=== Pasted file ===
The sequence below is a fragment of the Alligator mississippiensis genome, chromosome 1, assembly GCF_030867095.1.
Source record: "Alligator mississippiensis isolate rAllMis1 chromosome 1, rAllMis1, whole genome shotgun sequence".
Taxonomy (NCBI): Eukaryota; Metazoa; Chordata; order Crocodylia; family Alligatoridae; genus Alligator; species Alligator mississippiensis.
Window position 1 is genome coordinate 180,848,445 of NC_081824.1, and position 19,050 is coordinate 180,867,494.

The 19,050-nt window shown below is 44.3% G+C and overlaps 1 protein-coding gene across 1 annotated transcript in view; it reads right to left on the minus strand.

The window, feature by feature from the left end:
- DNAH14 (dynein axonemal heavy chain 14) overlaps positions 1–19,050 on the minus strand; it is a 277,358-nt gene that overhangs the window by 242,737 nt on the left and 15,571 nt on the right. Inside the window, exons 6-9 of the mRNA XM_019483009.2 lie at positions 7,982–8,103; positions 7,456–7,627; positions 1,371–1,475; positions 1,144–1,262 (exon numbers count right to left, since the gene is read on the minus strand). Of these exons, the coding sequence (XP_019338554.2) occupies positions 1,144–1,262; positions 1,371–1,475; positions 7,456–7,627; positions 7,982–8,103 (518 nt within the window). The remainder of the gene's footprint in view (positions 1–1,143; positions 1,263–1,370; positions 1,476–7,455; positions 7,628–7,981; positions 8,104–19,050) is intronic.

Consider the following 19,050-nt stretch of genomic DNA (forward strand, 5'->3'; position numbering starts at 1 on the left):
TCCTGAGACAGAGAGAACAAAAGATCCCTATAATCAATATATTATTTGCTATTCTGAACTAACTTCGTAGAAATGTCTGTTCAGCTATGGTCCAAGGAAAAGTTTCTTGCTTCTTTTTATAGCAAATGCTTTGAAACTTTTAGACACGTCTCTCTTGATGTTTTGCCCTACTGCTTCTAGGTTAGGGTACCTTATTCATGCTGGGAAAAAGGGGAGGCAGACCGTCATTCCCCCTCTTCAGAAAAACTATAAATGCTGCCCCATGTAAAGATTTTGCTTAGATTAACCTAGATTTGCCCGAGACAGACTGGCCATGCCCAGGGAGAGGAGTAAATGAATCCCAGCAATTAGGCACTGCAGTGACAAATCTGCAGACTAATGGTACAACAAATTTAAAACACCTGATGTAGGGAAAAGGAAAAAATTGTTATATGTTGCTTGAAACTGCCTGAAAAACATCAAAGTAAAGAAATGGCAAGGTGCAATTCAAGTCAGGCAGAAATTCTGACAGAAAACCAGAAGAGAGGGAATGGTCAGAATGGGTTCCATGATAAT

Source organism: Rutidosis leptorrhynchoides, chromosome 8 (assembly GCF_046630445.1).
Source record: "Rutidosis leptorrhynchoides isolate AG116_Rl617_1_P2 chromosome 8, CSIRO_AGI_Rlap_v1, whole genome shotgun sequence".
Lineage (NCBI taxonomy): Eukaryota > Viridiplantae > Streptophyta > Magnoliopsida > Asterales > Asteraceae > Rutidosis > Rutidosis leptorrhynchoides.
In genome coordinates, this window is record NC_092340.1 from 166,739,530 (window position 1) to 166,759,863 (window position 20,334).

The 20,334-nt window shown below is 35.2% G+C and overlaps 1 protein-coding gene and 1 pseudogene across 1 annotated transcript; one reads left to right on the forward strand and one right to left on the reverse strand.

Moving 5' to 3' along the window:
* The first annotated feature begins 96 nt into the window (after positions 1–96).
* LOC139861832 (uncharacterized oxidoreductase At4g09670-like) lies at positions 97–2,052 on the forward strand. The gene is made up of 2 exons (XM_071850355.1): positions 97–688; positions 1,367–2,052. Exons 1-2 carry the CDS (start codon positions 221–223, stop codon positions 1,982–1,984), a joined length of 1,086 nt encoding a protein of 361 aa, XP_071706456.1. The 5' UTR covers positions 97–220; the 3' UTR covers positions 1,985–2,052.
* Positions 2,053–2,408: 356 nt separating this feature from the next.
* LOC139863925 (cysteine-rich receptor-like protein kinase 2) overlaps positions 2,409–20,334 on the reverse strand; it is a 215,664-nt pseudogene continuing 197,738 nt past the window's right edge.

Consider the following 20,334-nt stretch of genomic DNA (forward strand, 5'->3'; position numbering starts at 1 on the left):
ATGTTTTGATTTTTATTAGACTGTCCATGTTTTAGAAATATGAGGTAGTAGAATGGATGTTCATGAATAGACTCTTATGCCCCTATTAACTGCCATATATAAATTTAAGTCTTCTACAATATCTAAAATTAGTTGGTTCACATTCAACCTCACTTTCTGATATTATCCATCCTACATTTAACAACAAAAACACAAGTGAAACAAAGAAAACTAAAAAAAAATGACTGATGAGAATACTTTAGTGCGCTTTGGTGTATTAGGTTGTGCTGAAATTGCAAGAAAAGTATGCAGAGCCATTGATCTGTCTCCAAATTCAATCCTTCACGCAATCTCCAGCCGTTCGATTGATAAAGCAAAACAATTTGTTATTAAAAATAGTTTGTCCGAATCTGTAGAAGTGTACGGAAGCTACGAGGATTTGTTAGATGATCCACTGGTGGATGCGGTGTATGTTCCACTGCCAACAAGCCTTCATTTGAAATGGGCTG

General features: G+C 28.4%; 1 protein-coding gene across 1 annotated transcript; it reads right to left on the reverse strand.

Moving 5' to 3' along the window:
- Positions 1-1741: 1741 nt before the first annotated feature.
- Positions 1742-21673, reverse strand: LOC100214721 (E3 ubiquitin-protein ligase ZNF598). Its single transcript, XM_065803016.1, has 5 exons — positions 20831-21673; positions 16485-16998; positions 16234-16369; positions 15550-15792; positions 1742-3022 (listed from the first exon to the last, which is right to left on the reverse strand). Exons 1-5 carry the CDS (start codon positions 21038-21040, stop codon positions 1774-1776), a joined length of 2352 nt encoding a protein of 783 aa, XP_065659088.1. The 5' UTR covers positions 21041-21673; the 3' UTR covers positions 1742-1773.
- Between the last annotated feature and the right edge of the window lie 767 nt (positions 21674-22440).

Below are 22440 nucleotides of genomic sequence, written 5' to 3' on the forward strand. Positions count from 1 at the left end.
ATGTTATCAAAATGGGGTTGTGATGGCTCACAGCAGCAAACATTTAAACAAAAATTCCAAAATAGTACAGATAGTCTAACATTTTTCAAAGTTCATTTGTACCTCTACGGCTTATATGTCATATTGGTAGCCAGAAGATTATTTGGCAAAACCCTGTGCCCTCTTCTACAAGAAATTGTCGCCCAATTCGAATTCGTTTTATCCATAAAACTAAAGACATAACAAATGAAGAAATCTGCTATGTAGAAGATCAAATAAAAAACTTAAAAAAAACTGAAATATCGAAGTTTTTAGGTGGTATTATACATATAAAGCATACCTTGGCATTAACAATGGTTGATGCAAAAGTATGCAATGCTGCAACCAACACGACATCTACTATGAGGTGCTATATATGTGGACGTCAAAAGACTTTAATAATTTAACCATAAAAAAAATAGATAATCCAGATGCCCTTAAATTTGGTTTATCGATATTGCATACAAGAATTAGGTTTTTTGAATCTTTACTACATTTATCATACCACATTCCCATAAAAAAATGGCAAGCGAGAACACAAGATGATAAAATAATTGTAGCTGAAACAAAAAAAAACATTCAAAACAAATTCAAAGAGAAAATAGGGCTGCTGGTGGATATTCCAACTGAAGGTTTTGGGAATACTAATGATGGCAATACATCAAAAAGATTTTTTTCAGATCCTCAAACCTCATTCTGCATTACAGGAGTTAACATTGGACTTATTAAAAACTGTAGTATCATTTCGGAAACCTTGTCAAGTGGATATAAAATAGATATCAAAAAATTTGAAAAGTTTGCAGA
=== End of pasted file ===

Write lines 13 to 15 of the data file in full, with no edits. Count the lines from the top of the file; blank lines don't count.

In genome coordinates, this window is record NC_092340.1 from 166,739,530 (window position 1) to 166,759,863 (window position 20,334).

The 20,334-nt window shown below is 35.2% G+C and overlaps 1 protein-coding gene and 1 pseudogene across 1 annotated transcript; one reads left to right on the forward strand and one right to left on the reverse strand.

Moving 5' to 3' along the window: